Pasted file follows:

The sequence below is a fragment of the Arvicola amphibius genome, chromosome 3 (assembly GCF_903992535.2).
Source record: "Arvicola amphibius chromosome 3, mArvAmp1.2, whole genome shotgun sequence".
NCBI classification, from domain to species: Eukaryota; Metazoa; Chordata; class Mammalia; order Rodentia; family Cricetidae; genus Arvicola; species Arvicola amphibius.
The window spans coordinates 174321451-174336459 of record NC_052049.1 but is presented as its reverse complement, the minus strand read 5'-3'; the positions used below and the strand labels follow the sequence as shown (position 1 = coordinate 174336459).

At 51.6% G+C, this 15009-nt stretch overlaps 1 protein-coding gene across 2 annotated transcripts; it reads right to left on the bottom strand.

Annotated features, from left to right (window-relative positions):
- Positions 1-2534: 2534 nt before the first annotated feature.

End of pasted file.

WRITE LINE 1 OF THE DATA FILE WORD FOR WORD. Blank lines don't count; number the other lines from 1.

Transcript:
The sequence below is a fragment of the Arvicola amphibius genome, chromosome 3 (assembly GCF_903992535.2).